David Douglas and the Sugar Pine

In October of 1826, David Douglas descends down the valley surrounding the Multnomah river (Willamette River) travelling in part through the forests on the fringe of the valley. He collects seeds and insects and notes all manner of “new” species.  He sees the valley floor was burned, as it normally is in late September by the Kalapuyan peoples, and notes they are forced into the forests to hunt for food. On the 10th of October Douglas descends into the Umpqua valley and eagerly collects new species. He travels along Red Deer River  valley, a small river which “empties itself into the River Aguilar or Umpqua, forty three miles from the sea,” and along the river he finds  a “beautiful evergreen tree” he calls Laurus Regia now called  Umbellularia californica, named finally by Nuttall as the California bay laural tree (Douglas Journals 67).  Umbellularia californica Douglas then notes that his Laurus Regia is used by his hunters, Indians hired to hunt

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Meacham’s Final Appeal to Fairly Pay the Tribes Removed to the Coast Reservation.

Albert B. Meacham was an Indian agent in the 1860’s and 70’s and oversaw some changes in the reservations. He attempted to give the tribes some voice in this situation, worked to get the tribes to adopt western medicine, and began warning the tribes that their treaty funding was about to end. In short, he seemed to care about the tribes and his reports suggest that he deeply cared about what the tribes had gone through for some 16 years.  He even wrote a book of his experiences, Wigwam and Warpath, which addresses nearly all of the tribes in Oregon. The appendices of the book contain many of his best reports. The following section of a 1871 report is directly related to the Coast Treaty and the fact that it was never ratified. The tribes of the southern Oregon coast were removed beginning in 1856 to the Coast Reservation, and the Umpqua temporary reservation, as a way to eliminate conflicts

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Indian Catchers of Coastal Oregon 1850s

A truly remarkable fact of Oregon history presented itself while conducting some coastal research. In 1856 and for years after, the Indian agents employed and contracted with enterprising individuals to seek out and capture Indians still remaining in the lands or escaped from the reservations, and return them. The image recalled when hearing about this profession, is that of the Child Catcher in the Chitty Chitty Bang Bang. In the movie, this truly evil character went around German towns hunting down children to imprison them, using candy for enticement. The Child Catcher is perhaps a direct reference to how the Germans in WWII had squads of Gestapo soldiers that were deployed with the sole purpose of seeking out Jews to capture and imprison them. As well, many non-Jews participated in identifying and informing on hidden Jews in their towns. In Southern Oregon, the new settlers in the various coastal towns would inform on the Indians living in the forests, mountains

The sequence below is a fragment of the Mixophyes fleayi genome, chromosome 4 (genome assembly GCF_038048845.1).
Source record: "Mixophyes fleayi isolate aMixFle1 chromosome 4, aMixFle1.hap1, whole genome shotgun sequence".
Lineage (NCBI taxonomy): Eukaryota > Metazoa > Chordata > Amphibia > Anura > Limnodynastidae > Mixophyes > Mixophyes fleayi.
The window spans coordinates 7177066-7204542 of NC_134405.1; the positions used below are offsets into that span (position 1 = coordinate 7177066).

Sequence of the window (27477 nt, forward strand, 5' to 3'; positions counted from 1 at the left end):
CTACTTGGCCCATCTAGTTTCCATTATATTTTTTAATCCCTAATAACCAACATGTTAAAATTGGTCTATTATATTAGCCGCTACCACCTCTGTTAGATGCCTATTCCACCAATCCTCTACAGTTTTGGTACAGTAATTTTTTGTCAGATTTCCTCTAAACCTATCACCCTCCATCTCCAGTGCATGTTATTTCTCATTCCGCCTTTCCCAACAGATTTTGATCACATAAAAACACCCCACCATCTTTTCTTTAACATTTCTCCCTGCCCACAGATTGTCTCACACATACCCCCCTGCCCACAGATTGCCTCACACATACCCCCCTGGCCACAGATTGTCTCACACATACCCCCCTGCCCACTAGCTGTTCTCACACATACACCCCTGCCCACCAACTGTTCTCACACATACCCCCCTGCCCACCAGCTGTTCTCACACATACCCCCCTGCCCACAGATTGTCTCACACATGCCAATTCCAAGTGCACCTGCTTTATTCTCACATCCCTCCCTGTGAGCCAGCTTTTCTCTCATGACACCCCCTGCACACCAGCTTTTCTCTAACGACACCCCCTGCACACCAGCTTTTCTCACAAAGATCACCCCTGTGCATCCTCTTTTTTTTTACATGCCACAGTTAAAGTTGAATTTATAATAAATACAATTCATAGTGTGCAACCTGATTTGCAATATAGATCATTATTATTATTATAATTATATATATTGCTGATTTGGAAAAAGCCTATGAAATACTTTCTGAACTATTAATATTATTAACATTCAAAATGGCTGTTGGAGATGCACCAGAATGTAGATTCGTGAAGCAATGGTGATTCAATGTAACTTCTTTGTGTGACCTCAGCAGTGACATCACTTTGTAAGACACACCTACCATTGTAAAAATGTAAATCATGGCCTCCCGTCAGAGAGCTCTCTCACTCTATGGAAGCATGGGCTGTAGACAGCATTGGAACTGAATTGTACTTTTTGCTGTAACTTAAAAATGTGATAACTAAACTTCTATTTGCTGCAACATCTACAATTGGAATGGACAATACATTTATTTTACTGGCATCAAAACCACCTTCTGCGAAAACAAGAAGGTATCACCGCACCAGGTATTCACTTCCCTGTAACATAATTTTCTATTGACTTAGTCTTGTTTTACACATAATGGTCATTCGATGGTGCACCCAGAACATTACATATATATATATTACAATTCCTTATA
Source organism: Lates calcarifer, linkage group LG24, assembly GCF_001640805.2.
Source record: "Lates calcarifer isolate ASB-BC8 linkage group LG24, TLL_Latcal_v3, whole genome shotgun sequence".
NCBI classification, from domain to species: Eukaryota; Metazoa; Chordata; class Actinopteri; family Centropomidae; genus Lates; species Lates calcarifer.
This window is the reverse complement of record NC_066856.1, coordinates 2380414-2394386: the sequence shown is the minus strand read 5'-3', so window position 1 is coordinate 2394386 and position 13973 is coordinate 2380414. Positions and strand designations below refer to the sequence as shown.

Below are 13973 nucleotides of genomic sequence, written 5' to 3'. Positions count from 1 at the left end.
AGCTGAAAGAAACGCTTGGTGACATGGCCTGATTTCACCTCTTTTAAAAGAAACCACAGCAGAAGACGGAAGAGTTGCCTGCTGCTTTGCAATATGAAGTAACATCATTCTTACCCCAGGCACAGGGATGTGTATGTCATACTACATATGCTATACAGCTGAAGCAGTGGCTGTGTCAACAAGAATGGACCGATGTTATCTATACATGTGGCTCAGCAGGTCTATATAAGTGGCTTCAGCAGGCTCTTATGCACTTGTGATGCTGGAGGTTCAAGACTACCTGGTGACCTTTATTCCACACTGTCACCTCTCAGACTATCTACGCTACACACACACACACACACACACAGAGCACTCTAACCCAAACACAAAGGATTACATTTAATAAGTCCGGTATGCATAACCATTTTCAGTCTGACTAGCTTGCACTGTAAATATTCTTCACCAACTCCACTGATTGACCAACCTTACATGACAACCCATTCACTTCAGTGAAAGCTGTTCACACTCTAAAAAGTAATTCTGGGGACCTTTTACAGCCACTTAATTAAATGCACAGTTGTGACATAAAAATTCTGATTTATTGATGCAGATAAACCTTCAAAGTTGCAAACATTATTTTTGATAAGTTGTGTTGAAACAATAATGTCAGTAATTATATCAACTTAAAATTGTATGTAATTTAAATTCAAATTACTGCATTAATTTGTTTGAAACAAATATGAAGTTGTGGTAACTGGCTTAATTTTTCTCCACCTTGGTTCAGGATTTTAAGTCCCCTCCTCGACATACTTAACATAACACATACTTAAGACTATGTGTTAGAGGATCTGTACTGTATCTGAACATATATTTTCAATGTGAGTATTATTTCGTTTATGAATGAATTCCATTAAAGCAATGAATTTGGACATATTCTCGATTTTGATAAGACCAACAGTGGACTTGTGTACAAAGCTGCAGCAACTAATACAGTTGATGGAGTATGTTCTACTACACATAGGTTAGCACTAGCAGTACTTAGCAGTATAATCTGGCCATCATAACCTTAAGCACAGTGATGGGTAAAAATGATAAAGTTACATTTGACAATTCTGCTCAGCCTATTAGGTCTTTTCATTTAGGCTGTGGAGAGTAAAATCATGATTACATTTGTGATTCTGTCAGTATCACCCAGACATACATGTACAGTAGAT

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Canoeing the Yaquina, Coast Reservation, November 1856

The story of the Coast Reservation of Oregon is complicated. The Coast Reservation is created in 1855 by Presidential Executive Order and then for some months remains undeveloped by the Oregon Indian office. Joel Palmer, the Indian Superintendent for Oregon, planned to move all of the tribes of western Oregon to this reservation, because the 100 mile stretch of coastline and coastal mountains (100 miles long by 20 miles wide in most estimates) , were relatively unsettled, and were an intractable wilderness to the White settlers. The Coast Reservation extended from Siltcoos Lake at the south to about Cape Lookout at the north, and to the peak of the Coast Range at the east. On various maps the boundaries can change dramatically.   Palmer knew that he had to remove the tribes from living in their villages as they were in the way of White settlers, who would not put up with tribes living on the pristine prairie lands of

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The Gateway on the Central Oregon Coast, Fort Umpqua and the Umpqua Sub Indian Agency

  The southern and central Coast of Oregon is a relatively unknown area in Native American history. As the area is not well researched it is generally assumed to have been vacated during the Indian removals of 1856. However, federal records show us that this is not the case at all. That there were tribes and bands living on the central coast, even below the southern border of the Coast Reservation, and there was quite a lot of traffic of Native groups moving up and down the coast as they were either forced into the reservation and its encampments, or tried to escape the enforced poverty, starvation, and oppression of the reservation. In 1856, tribes from the Table Rock, Umpqua and other temporary reservations in the Willamette Valley and along the Columbia were removed to the Grand Ronde Indian reservation, and to habitable parts of the Coast Reservation. The Grand Ronde Reservation was conceived of, in the beginning, as being

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